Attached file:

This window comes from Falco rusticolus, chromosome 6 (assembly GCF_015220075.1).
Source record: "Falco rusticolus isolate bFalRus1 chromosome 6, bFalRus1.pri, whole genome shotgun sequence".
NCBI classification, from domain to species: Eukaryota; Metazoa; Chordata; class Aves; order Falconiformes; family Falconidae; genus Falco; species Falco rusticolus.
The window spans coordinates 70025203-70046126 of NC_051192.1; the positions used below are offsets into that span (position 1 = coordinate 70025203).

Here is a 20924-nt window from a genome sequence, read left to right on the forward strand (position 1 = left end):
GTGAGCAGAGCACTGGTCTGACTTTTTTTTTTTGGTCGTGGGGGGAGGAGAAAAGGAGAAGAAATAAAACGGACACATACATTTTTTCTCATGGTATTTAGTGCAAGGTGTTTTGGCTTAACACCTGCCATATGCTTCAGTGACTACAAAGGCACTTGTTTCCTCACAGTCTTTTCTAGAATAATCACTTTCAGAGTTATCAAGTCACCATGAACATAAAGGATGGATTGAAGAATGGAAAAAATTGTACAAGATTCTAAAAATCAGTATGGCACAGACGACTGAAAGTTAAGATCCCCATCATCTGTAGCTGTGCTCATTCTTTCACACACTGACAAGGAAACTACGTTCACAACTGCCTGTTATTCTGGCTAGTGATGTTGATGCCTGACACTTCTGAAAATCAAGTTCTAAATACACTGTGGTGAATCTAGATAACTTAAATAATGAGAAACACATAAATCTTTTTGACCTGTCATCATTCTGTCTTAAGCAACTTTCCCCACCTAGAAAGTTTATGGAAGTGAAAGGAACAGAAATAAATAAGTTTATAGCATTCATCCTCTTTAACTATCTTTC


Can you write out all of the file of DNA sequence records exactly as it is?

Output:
This window comes from Falco rusticolus, chromosome 6 (assembly GCF_015220075.1).
Source record: "Falco rusticolus isolate bFalRus1 chromosome 6, bFalRus1.pri, whole genome shotgun sequence".
NCBI classification, from domain to species: Eukaryota; Metazoa; Chordata; class Aves; order Falconiformes; family Falconidae; genus Falco; species Falco rusticolus.
The window spans coordinates 70025203-70046126 of NC_051192.1; the positions used below are offsets into that span (position 1 = coordinate 70025203).

Here is a 20924-nt window from a genome sequence, read left to right on the forward strand (position 1 = left end):
GTGAGCAGAGCACTGGTCTGACTTTTTTTTTTTGGTCGTGGGGGGAGGAGAAAAGGAGAAGAAATAAAACGGACACATACATTTTTTCTCATGGTATTTAGTGCAAGGTGTTTTGGCTTAACACCTGCCATATGCTTCAGTGACTACAAAGGCACTTGTTTCCTCACAGTCTTTTCTAGAATAATCACTTTCAGAGTTATCAAGTCACCATGAACATAAAGGATGGATTGAAGAATGGAAAAAATTGTACAAGATTCTAAAAATCAGTATGGCACAGACGACTGAAAGTTAAGATCCCCATCATCTGTAGCTGTGCTCATTCTTTCACACACTGACAAGGAAACTACGTTCACAACTGCCTGTTATTCTGGCTAGTGATGTTGATGCCTGACACTTCTGAAAATCAAGTTCTAAATACACTGTGGTGAATCTAGATAACTTAAATAATGAGAAACACATAAATCTTTTTGACCTGTCATCATTCTGTCTTAAGCAACTTTCCCCACCTAGAAAGTTTATGGAAGTGAAAGGAACAGAAATAAATAAGTTTATAGCATTCATCCTCTTTAACTATCTTTC